NZXT N7 Visual Inspection

Our first glimpse of the board shows it is clad in what many will likely refer to as armor (thanks, ASUS!). The majority of the motherboard is covered in black aluminum shrouding. About the only exposed parts we are able to see are the important ones such as the socket, DRAM and PCIe slots, power connectors, as well as the headers on top and bottom. Between the PCIe slots are two covers that when removed, reveal the locations for the M.2 drives. If the stealth black look doesn't tickle your fancy, it is also available with the cover in white (picture in the gallery).

The perforated shroud on top of the chipset is attached via two ball and socket type connectors - when removed it exposes the actual chipset heatsink hidden below. The other perforated heatsink is mounted to the VRM heatsink partially hidden underneath. In order to remove this shroud, it takes four screws, two of which require removing the back panel IO shroud to reach. The large shroud itself is held on securely by metal pushpins. Removing it made me a bit nervous as I needed to use needle nose pliers to push the pins in and get it off. Since they are metal, after replacing the shroud, it wasn't as tight without using a tool to push them back out. Not many people like plastic push pins, but I can see a use case for them here (not that many will be removing the shroud anyway).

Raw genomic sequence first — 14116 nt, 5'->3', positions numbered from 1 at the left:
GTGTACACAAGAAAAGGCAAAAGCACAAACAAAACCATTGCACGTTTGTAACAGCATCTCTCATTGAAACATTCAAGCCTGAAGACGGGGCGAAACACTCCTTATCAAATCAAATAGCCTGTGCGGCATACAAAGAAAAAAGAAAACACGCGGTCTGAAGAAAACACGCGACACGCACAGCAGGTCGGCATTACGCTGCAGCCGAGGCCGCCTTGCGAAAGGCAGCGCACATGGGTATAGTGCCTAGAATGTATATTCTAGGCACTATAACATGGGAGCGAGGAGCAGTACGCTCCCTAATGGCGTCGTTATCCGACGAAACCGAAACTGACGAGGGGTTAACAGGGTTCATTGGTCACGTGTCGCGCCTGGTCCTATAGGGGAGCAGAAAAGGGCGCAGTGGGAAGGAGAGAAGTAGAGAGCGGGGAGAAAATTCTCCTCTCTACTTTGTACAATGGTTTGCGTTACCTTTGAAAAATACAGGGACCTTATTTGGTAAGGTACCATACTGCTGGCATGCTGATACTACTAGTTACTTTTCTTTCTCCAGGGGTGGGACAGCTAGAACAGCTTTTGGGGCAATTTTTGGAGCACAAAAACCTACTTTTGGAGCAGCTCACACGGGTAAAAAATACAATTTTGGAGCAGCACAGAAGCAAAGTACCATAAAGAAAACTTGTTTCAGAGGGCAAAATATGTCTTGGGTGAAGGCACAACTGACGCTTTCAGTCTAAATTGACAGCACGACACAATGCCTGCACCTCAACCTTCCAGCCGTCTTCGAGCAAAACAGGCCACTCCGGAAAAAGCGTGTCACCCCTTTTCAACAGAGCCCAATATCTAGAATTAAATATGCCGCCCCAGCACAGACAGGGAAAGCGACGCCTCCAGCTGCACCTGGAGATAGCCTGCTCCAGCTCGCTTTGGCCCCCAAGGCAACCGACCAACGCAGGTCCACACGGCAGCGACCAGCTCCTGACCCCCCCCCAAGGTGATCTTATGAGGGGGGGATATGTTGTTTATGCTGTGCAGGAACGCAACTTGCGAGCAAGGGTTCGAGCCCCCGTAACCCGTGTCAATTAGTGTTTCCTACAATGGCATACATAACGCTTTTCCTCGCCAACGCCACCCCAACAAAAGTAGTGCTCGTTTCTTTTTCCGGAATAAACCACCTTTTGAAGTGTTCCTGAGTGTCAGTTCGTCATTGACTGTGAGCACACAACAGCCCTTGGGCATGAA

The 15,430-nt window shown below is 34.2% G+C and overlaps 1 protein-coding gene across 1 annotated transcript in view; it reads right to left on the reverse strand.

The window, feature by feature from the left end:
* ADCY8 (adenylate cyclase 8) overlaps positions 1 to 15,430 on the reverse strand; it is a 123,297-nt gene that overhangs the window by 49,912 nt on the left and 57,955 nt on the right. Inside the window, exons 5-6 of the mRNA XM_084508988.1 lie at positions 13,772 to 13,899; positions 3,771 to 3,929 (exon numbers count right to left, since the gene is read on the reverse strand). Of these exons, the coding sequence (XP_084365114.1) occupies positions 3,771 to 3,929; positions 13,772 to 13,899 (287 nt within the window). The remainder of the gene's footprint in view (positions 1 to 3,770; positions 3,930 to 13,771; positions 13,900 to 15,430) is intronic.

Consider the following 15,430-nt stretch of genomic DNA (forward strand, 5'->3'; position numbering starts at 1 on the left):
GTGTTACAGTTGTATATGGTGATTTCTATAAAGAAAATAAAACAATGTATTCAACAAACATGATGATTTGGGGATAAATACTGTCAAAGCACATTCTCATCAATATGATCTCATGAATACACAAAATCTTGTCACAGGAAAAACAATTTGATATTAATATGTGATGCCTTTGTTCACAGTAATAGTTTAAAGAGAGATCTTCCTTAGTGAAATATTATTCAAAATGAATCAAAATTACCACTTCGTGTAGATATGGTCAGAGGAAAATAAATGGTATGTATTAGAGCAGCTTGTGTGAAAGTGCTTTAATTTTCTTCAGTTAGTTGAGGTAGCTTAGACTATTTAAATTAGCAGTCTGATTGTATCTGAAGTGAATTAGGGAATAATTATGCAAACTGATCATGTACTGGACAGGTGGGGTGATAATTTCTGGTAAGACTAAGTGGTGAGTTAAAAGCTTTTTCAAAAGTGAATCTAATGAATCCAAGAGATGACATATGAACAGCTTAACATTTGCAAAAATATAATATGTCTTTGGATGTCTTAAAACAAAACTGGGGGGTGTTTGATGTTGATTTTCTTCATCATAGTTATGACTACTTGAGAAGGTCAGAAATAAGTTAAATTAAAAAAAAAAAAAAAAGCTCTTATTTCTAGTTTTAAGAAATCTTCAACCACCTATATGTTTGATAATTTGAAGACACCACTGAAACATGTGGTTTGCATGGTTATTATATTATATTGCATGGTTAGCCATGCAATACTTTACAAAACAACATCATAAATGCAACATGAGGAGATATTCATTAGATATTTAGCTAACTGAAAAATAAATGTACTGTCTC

Overall, the board looks good with this shrouding and chooses not to use RGB LEDs. If those are a requirement, you will need to use the two onboard headers. For the M.2 drives, NZXT does recommend the shrouds are left off when in use. 

 

Starting off with fan headers, there are a total of nine fan/pump headers around the board. All of these are located either at the top of the board above the VRM or across the bottom part of the motherboard. The top headers are for the CPU fan, AIO Pump, and three system fans (Sys Fan 4/5/6). The bottom contains a W Pump fan and the first three system fans. All headers are able to control the attached device via PWM or DC methods through the BIOS or CAM software. The six system fan headers support up to 5W per channel so be aware if you have a powerful fan or want to daisy chain a couple on the header. Typically headers support around 1A. There was no mention of how much the CPU/AIO/W PUMP headers can handle. 

The NZXT N7 VRM looks to be a total of 15 phases by count. These are controlled by a single Infineon IR35201 multi-phase buck controller for the CPU that we have seen on a few X299 boards we reviewed. The IR35201 is able to control a total of 8 phases which means these are doubled. The phase doublers used are IR3598 MOSFET drivers. Feeding power to the CPU is an 8-pin EPS 12V connector. This setup shouldn't have much issue driving the flagship i7-8700K.